Public housing renovation : an opportunity for a better housing environment
Author(s)Jordán F., Pablo (Jordán Fuchs)
Public housing renewal
Massachusetts Institute of Technology. Dept. of Architecture.
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The central hypothesis of this study is that the current renovation program of public housing projects is based on a predominantly physical perspective. Understanding the administrative and implementation aspects of the public housing system, the neighborhood context of the projects, the program's social context, and can make the renovation process successful. With this idea, this study looks at the renovation program of public housing projects from three perspectives: how the overall public housing system has evolved and affected the project typology; how the local agencies (LHA) have framed their role in relation to the public housing system and project administration and; a comparative case study between successful and unsuccessful projects, that illustrates the previous analysis. The understanding of the means and objectives of the overall system, together with the influential elements in the project's outcome derived from the case study, are used as criteria in the analysis of the renovation program exemplified in the Cambridge project of Washington Elms. This thesis uses two Cambridge projects as cases: Newtowne Court and Washington Elms. Located one by the other, they represent the first projects in the city, with the Elms currently undergoing renovation. This work concluded that the political aspects of public housing should be a part of formulating the renovation program so that it reflects the relationships between the physical form and society, while overcoming the physical deterministic approach. In this sense, the local agency's role becomes clearer as a facilitator of the process with less emphasis on the predetermination of the physical environment.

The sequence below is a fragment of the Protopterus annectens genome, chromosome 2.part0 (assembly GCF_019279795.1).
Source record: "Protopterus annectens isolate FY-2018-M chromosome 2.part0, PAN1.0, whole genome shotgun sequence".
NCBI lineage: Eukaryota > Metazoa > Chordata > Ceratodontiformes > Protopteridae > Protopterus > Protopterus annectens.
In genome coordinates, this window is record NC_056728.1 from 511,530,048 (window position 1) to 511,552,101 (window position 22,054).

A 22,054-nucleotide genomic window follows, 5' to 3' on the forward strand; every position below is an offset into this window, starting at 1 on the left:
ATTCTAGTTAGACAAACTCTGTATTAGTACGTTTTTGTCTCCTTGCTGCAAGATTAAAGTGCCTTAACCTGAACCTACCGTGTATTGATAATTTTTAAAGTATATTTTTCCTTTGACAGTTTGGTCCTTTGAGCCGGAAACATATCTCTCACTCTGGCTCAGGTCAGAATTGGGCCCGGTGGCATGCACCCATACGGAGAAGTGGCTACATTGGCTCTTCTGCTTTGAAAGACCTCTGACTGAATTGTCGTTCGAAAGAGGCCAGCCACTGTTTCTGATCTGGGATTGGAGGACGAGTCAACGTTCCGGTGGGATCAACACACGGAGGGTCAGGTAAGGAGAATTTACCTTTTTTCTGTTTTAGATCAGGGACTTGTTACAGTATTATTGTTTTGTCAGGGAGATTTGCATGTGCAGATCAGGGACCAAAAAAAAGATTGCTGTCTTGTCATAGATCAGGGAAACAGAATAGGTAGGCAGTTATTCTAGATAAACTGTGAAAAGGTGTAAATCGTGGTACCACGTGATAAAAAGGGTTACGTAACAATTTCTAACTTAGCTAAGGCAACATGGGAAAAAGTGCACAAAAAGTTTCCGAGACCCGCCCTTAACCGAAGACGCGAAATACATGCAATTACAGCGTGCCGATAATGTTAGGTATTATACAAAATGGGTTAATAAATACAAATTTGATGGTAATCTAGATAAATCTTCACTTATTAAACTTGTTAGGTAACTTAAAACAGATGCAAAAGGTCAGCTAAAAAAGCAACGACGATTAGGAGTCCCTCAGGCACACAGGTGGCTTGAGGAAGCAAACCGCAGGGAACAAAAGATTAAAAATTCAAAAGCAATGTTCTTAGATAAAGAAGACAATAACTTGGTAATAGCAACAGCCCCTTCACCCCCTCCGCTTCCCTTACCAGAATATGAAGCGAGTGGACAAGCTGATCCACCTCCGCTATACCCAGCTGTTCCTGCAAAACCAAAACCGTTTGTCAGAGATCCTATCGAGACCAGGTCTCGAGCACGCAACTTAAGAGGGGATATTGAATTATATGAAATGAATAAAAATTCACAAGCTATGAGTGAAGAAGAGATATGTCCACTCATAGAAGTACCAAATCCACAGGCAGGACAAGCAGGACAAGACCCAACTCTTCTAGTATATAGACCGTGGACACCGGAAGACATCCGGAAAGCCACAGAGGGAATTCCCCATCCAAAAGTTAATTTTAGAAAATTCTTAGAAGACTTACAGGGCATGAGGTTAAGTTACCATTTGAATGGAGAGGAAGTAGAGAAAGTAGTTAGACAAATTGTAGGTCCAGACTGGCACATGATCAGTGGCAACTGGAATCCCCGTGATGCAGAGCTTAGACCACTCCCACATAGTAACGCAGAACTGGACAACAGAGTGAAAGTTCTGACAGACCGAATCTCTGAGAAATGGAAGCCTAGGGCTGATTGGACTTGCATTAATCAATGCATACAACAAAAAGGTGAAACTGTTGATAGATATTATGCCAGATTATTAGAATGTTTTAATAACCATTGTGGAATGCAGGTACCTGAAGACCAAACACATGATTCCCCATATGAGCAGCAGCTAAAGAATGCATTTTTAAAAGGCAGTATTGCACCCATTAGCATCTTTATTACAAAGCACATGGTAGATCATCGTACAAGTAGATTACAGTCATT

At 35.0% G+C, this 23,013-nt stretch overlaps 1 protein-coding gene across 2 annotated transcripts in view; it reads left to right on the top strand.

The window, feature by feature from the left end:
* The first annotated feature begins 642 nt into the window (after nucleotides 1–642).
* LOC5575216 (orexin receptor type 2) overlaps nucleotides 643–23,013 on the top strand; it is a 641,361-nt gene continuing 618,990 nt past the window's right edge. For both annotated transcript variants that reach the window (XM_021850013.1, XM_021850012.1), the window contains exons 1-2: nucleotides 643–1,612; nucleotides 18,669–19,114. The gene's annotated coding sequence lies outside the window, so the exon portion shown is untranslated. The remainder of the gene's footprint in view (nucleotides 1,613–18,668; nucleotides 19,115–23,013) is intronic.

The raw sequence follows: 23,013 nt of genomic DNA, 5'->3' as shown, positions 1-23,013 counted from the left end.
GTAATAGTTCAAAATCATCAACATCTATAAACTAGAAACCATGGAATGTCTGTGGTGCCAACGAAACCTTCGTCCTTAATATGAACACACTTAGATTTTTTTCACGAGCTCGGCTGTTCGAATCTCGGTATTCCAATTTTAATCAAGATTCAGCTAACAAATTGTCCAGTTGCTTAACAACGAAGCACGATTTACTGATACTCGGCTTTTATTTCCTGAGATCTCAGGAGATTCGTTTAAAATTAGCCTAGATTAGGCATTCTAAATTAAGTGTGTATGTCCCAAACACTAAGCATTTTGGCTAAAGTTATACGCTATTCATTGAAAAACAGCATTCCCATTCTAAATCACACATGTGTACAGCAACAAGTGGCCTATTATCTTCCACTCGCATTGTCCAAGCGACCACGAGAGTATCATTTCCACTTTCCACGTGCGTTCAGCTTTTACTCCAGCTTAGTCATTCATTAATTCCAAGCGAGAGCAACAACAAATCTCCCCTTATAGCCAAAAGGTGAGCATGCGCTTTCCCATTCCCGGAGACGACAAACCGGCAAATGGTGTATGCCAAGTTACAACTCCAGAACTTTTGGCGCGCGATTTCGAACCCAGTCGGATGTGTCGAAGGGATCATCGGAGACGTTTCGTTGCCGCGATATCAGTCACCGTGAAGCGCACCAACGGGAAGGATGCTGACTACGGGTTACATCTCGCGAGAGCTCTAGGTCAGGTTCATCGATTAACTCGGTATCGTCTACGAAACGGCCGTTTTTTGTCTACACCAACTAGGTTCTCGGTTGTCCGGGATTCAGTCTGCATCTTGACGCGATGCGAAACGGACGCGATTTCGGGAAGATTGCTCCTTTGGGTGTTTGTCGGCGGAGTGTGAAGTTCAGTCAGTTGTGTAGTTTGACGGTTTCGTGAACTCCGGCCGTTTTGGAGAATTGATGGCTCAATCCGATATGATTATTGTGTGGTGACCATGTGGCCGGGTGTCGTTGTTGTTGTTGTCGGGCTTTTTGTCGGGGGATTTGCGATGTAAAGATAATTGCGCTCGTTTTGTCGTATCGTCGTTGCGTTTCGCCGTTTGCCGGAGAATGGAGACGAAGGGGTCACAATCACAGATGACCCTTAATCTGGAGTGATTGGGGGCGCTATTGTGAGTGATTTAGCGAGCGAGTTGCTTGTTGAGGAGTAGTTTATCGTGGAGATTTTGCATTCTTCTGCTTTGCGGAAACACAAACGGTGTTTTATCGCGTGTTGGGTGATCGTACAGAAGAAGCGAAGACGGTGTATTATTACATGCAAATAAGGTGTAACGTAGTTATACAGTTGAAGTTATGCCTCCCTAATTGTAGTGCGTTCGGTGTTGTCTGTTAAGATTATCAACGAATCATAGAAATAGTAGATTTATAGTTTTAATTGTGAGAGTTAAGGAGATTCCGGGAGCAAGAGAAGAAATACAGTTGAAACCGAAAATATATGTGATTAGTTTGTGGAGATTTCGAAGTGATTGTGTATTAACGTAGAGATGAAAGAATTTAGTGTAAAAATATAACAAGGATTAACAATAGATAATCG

Thesis (M.S.)--Massachusetts Institute of Technology, Dept. of Architecture, 1984.MICROFICHE COPY AVAILABLE IN ARCHIVES AND ROTCH.Includes bibliographical references (leaves 191-192).
DepartmentMassachusetts Institute of Technology. Department of Architecture
Massachusetts Institute of Technology